1. "The self-fulfilling prophecy of a massive flop was achieved..." That I think really hits the nail on the head. I once watched a great documentary about the rise and fall of so called "New Hollywood" in the 70's called "A Decade Under the Influence" and that's a point some of the people from that era make in describing the decline of New Hollywood. Namely that as a lot of the New Hollywood directors went from making their small budget movies to big budget ones with almost total creative control a lot of reviewer and studio folks almost thought to sabotage them. If you pan a movie before it comes out for cost over run and a director acting like a nutcase, then people think "oh what a joke, that director is a megalomaniac narcissist," so no one goes and sees the movie so you can then pan it as a flop. The emerging quest for the blockbuster also played into this from a business stand point, as the movie industry went from wanting to make a lot of independent visions to creating this big blockbusters like Star Wars and Jaws that would play in every theater, for every show, everywhere, it was in their interest as studios to undercut their big time directors that didn't make big populist movies. Raging Bull is probably the best movie of the 80's, but it didn't make much money at all.

      To be sure the New Hollywood generation did a lot to deserve their reputation as being totally out of control, but the behavior of a lot of critics and others was pretty bad as well.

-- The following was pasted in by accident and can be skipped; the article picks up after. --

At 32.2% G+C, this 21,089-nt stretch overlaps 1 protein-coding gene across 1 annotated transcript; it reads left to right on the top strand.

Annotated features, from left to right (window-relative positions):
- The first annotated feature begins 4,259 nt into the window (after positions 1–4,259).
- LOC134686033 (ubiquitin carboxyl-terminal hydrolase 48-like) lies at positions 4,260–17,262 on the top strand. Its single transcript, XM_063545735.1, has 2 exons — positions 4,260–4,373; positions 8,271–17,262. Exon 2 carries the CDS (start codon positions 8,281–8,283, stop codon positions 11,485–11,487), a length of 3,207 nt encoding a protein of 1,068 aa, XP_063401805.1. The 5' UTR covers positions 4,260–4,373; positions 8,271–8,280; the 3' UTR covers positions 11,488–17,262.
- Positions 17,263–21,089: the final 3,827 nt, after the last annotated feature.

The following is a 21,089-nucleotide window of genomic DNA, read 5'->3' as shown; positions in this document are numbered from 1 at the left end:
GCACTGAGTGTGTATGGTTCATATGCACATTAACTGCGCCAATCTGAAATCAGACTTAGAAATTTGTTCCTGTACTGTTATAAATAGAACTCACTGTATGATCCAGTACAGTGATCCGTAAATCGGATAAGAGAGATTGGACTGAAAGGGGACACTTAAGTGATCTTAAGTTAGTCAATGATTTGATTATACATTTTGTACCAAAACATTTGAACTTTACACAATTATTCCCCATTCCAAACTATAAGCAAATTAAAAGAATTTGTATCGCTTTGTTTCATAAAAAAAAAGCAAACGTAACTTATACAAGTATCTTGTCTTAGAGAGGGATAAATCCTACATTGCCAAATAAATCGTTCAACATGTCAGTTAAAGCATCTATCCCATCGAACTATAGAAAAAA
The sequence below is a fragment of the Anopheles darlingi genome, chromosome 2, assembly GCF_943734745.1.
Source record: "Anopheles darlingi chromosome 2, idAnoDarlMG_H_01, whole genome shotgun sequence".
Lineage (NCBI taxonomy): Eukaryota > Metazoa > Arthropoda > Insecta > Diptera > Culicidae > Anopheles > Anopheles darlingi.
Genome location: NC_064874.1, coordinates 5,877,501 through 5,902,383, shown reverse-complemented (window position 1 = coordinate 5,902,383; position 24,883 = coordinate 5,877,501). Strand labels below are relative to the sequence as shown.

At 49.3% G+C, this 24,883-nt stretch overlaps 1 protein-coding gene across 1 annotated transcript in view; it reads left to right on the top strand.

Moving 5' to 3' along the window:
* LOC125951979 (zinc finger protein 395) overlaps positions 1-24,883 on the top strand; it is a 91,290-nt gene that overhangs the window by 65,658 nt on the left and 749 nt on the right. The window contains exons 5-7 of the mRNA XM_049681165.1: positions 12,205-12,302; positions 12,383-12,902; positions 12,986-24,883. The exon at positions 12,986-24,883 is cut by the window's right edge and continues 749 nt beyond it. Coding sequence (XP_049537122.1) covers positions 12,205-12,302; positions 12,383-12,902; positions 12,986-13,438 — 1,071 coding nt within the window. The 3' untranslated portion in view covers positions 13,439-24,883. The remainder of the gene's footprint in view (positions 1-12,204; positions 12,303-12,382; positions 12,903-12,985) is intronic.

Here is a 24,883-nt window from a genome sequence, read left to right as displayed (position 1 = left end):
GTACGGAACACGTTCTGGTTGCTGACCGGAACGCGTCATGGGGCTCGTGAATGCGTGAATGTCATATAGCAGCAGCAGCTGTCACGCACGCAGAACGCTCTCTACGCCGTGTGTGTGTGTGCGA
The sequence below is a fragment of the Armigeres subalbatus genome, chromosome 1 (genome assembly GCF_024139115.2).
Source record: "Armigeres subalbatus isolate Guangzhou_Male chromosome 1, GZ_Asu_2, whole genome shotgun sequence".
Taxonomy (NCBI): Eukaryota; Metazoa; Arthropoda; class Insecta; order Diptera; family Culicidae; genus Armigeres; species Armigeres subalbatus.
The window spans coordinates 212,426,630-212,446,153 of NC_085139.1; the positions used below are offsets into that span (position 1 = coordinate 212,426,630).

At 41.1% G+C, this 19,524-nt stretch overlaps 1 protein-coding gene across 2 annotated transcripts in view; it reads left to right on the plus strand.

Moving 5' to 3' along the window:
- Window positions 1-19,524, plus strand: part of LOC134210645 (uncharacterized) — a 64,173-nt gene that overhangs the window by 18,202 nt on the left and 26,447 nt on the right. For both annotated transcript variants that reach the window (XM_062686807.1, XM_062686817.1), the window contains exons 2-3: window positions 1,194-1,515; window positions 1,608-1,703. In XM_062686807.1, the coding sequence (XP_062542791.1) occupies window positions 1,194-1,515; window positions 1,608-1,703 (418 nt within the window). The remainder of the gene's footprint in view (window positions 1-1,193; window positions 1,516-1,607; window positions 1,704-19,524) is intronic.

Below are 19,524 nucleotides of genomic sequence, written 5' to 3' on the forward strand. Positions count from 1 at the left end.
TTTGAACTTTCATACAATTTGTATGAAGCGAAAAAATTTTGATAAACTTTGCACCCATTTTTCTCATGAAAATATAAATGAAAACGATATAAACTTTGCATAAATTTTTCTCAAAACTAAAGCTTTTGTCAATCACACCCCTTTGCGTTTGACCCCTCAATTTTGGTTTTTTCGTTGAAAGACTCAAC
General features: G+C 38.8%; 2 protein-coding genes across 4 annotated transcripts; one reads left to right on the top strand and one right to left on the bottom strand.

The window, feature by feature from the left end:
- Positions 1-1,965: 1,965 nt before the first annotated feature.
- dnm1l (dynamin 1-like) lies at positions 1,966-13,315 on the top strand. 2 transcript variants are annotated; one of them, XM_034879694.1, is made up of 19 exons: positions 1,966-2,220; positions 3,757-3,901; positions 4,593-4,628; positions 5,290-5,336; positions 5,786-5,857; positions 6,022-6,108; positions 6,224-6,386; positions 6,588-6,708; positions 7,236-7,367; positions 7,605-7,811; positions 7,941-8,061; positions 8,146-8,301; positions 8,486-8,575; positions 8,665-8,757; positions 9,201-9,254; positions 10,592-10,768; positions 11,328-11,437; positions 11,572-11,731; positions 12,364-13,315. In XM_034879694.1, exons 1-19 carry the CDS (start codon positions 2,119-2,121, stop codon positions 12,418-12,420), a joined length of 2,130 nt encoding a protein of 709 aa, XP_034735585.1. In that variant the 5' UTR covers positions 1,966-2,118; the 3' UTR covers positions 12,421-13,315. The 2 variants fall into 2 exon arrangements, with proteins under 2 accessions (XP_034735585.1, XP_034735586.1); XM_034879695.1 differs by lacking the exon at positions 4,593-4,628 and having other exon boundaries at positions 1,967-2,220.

3. As far as kids-in-sci-fi, Jake and Nog were pretty good. Not too too often in "Lost In Space" style peril*, not really Wes Crusher super-geniuses. Just ordinary kids with girl problems who aren't excessively exploited by the writer's room. Less is quite often more.

    Switching space stations, it reminds me of an unofficial rule on the set of Babylon 5: "No Cute Kids, No Cute Robots. Ever!"

    *Nog-as-Cadet might get into more action, but I haven't seen that deep into DS9 yet.

  4. I think that Hollywood occasionally needs big flops, if only to serve as butts of jokes or cautionary tales. "Don't make another Ishtar" loses punch with kids who weren't even alive at the time it was made. Hollywood provides us with flops kinda regularly. The three biggest ones "recently" (in terms of, well, my memory, which is trying to capture some kind of cultural relevancy, but there's no way I can claim it is) in my mind are Waterworld (which IS terrible), Gigli (which I've heard from people who've seen it is awful) and John Carter (the critics scared so many people away from this I don't know of anyone who's admitted to seeing it).

  5. Interesting discussion on Hollywood "flops." Hollywood studio subverting the outsider rings true to a certain extent, although it's also self-destructive. I recall seeing Ishtar, enjoying it. I'll have to look at it again if it's available.

    I'm not a big fan of DS9 in many respects, but the father-son relationship, Sisko and Jake, was special, and very important to see, as Avery Brooks realized-- role modelling black father and son. So much about Star Trek was creating models for a better present, and therefore better future. Now if they'd gotten Elaine May to play Captain Janeway! (Just kidding, Kate Mulgrew was the right choice.)